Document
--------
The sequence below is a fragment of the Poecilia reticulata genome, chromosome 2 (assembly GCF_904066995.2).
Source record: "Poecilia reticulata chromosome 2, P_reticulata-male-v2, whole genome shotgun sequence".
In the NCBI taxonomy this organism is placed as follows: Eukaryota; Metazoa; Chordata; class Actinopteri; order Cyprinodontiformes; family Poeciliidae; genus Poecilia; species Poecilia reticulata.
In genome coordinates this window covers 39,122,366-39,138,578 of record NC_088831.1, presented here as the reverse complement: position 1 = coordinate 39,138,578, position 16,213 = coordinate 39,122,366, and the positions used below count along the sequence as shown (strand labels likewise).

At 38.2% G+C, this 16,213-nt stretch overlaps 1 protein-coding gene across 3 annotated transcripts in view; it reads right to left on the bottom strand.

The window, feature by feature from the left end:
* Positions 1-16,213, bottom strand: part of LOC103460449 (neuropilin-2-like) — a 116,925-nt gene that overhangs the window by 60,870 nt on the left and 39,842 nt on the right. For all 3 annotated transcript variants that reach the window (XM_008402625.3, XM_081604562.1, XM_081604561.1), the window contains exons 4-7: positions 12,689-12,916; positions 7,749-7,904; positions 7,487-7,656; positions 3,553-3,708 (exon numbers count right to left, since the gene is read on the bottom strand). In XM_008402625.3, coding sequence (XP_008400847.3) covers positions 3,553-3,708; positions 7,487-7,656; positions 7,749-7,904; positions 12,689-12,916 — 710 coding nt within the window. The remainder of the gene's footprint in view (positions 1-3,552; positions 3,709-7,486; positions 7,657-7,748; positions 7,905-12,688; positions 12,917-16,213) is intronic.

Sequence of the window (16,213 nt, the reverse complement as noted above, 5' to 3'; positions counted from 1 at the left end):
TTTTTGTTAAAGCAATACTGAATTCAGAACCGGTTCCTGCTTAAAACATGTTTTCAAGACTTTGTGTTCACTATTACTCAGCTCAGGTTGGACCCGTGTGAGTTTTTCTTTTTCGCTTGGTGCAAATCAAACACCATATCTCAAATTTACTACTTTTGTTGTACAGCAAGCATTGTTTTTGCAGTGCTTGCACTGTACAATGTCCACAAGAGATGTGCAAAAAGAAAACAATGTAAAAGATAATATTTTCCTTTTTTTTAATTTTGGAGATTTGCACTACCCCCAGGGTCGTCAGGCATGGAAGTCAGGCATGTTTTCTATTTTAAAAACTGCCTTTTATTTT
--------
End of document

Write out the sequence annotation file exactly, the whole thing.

The sequence below is a fragment of the Poecilia reticulata genome, chromosome 2 (assembly GCF_904066995.2).
Source record: "Poecilia reticulata chromosome 2, P_reticulata-male-v2, whole genome shotgun sequence".
In the NCBI taxonomy this organism is placed as follows: Eukaryota; Metazoa; Chordata; class Actinopteri; order Cyprinodontiformes; family Poeciliidae; genus Poecilia; species Poecilia reticulata.
In genome coordinates this window covers 39,122,366-39,138,578 of record NC_088831.1, presented here as the reverse complement: position 1 = coordinate 39,138,578, position 16,213 = coordinate 39,122,366, and the positions used below count along the sequence as shown (strand labels likewise).

At 38.2% G+C, this 16,213-nt stretch overlaps 1 protein-coding gene across 3 annotated transcripts in view; it reads right to left on the bottom strand.

The window, feature by feature from the left end:
* Positions 1-16,213, bottom strand: part of LOC103460449 (neuropilin-2-like) — a 116,925-nt gene that overhangs the window by 60,870 nt on the left and 39,842 nt on the right. For all 3 annotated transcript variants that reach the window (XM_008402625.3, XM_081604562.1, XM_081604561.1), the window contains exons 4-7: positions 12,689-12,916; positions 7,749-7,904; positions 7,487-7,656; positions 3,553-3,708 (exon numbers count right to left, since the gene is read on the bottom strand). In XM_008402625.3, coding sequence (XP_008400847.3) covers positions 3,553-3,708; positions 7,487-7,656; positions 7,749-7,904; positions 12,689-12,916 — 710 coding nt within the window. The remainder of the gene's footprint in view (positions 1-3,552; positions 3,709-7,486; positions 7,657-7,748; positions 7,905-12,688; positions 12,917-16,213) is intronic.

Sequence of the window (16,213 nt, the reverse complement as noted above, 5' to 3'; positions counted from 1 at the left end):
TTTTTGTTAAAGCAATACTGAATTCAGAACCGGTTCCTGCTTAAAACATGTTTTCAAGACTTTGTGTTCACTATTACTCAGCTCAGGTTGGACCCGTGTGAGTTTTTCTTTTTCGCTTGGTGCAAATCAAACACCATATCTCAAATTTACTACTTTTGTTGTACAGCAAGCATTGTTTTTGCAGTGCTTGCACTGTACAATGTCCACAAGAGATGTGCAAAAAGAAAACAATGTAAAAGATAATATTTTCCTTTTTTTTAATTTTGGAGATTTGCACTACCCCCAGGGTCGTCAGGCATGGAAGTCAGGCATGTTTTCTATTTTAAAAACTGCCTTTTATTTT